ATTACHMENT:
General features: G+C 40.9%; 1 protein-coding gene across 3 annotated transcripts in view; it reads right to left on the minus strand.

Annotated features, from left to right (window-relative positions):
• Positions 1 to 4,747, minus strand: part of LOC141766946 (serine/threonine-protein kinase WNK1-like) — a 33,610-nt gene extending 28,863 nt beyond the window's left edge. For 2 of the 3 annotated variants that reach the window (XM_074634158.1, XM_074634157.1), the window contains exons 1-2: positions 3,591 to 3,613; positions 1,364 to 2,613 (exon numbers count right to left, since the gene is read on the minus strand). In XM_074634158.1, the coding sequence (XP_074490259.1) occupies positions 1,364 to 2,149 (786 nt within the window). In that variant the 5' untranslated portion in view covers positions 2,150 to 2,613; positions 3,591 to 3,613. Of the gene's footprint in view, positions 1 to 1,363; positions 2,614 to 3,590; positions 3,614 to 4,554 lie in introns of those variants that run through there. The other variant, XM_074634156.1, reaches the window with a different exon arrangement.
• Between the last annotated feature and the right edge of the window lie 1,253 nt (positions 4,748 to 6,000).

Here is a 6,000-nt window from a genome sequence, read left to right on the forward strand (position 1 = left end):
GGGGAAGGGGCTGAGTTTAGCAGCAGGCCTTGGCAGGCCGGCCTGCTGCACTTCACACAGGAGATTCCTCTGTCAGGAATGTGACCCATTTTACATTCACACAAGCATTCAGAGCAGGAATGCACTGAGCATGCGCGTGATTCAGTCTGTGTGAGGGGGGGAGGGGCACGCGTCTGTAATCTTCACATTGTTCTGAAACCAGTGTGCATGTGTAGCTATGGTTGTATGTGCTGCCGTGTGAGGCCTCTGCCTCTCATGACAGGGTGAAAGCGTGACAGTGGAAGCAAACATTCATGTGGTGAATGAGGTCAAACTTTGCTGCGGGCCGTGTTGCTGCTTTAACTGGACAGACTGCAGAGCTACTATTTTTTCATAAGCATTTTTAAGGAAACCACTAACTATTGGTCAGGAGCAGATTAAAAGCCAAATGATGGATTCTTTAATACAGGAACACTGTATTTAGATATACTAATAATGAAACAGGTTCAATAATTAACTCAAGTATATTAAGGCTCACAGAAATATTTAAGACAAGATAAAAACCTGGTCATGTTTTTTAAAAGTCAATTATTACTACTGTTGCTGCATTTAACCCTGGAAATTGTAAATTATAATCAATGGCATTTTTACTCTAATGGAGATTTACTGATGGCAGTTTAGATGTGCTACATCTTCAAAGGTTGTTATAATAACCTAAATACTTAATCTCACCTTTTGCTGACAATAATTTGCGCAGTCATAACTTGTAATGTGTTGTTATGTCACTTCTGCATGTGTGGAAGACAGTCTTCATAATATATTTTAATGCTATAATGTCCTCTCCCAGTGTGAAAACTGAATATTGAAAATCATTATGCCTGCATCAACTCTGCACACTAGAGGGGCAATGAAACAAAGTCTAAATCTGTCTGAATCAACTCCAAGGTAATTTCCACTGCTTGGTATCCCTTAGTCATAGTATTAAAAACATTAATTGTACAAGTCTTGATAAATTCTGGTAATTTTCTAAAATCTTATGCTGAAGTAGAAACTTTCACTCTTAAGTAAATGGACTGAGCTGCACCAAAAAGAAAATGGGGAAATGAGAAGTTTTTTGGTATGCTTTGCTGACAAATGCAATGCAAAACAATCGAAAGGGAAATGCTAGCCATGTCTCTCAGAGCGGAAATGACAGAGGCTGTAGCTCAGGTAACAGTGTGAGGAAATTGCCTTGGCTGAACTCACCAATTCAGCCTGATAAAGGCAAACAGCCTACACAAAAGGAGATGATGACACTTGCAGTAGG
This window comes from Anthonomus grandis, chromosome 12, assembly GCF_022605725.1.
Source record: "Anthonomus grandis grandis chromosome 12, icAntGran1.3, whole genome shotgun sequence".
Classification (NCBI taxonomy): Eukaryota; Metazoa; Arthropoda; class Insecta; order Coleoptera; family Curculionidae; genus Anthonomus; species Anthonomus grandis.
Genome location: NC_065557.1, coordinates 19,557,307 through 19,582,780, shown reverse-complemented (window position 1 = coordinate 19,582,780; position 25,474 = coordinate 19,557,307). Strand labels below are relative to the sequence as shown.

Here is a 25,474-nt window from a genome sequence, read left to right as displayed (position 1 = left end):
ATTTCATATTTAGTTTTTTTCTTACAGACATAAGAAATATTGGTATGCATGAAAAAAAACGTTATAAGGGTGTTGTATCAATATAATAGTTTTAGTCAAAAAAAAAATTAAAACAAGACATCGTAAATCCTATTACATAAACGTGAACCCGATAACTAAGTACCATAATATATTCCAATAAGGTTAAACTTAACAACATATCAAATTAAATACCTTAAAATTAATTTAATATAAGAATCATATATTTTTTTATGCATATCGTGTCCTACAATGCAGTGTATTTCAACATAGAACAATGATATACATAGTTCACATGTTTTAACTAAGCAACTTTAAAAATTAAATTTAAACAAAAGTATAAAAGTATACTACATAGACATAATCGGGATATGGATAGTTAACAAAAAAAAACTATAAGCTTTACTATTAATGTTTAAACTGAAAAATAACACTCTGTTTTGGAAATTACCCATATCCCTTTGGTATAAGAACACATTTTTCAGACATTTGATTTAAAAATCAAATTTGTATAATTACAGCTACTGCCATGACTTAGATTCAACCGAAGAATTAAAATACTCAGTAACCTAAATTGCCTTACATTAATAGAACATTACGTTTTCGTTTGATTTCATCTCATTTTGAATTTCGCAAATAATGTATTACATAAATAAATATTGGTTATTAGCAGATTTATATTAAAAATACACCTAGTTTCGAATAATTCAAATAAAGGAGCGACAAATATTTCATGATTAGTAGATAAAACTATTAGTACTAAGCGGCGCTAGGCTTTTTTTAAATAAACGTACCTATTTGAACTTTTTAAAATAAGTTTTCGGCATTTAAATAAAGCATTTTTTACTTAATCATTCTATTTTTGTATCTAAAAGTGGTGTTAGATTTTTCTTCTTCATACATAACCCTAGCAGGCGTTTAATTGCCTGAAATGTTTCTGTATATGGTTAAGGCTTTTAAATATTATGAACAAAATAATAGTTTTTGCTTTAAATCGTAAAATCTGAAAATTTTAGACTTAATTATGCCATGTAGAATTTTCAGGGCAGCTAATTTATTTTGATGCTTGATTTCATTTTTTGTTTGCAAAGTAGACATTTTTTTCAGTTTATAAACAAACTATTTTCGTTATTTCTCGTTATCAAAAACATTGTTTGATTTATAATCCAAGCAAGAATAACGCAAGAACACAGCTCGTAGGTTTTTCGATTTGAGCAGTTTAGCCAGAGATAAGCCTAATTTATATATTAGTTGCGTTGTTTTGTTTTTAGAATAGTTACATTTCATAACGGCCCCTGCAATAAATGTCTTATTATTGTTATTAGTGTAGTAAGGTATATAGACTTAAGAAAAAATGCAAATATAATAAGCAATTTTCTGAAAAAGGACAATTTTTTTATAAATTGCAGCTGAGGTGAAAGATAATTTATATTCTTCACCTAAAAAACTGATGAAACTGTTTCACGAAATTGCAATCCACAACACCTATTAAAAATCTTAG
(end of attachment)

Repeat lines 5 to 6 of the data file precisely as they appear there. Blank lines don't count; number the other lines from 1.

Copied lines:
Here is a 6,000-nt window from a genome sequence, read left to right on the forward strand (position 1 = left end):
GGGGAAGGGGCTGAGTTTAGCAGCAGGCCTTGGCAGGCCGGCCTGCTGCACTTCACACAGGAGATTCCTCTGTCAGGAATGTGACCCATTTTACATTCACACAAGCATTCAGAGCAGGAATGCACTGAGCATGCGCGTGATTCAGTCTGTGTGAGGGGGGGAGGGGCACGCGTCTGTAATCTTCACATTGTTCTGAAACCAGTGTGCATGTGTAGCTATGGTTGTATGTGCTGCCGTGTGAGGCCTCTGCCTCTCATGACAGGGTGAAAGCGTGACAGTGGAAGCAAACATTCATGTGGTGAATGAGGTCAAACTTTGCTGCGGGCCGTGTTGCTGCTTTAACTGGACAGACTGCAGAGCTACTATTTTTTCATAAGCATTTTTAAGGAAACCACTAACTATTGGTCAGGAGCAGATTAAAAGCCAAATGATGGATTCTTTAATACAGGAACACTGTATTTAGATATACTAATAATGAAACAGGTTCAATAATTAACTCAAGTATATTAAGGCTCACAGAAATATTTAAGACAAGATAAAAACCTGGTCATGTTTTTTAAAAGTCAATTATTACTACTGTTGCTGCATTTAACCCTGGAAATTGTAAATTATAATCAATGGCATTTTTACTCTAATGGAGATTTACTGATGGCAGTTTAGATGTGCTACATCTTCAAAGGTTGTTATAATAACCTAAATACTTAATCTCACCTTTTGCTGACAATAATTTGCGCAGTCATAACTTGTAATGTGTTGTTATGTCACTTCTGCATGTGTGGAAGACAGTCTTCATAATATATTTTAATGCTATAATGTCCTCTCCCAGTGTGAAAACTGAATATTGAAAATCATTATGCCTGCATCAACTCTGCACACTAGAGGGGCAATGAAACAAAGTCTAAATCTGTCTGAATCAACTCCAAGGTAATTTCCACTGCTTGGTATCCCTTAGTCATAGTATTAAAAACATTAATTGTACAAGTCTTGATAAATTCTGGTAATTTTCTAAAATCTTATGCTGAAGTAGAAACTTTCACTCTTAAGTAAATGGACTGAGCTGCACCAAAAAGAAAATGGGGAAATGAGAAGTTTTTTGGTATGCTTTGCTGACAAATGCAATGCAAAACAATCGAAAGGGAAATGCTAGCCATGTCTCTCAGAGCGGAAATGACAGAGGCTGTAGCTCAGGTAACAGTGTGAGGAAATTGCCTTGGCTGAACTCACCAATTCAGCCTGATAAAGGCAAACAGCCTACACAAAAGGAGATGATGACACTTGCAGTAGG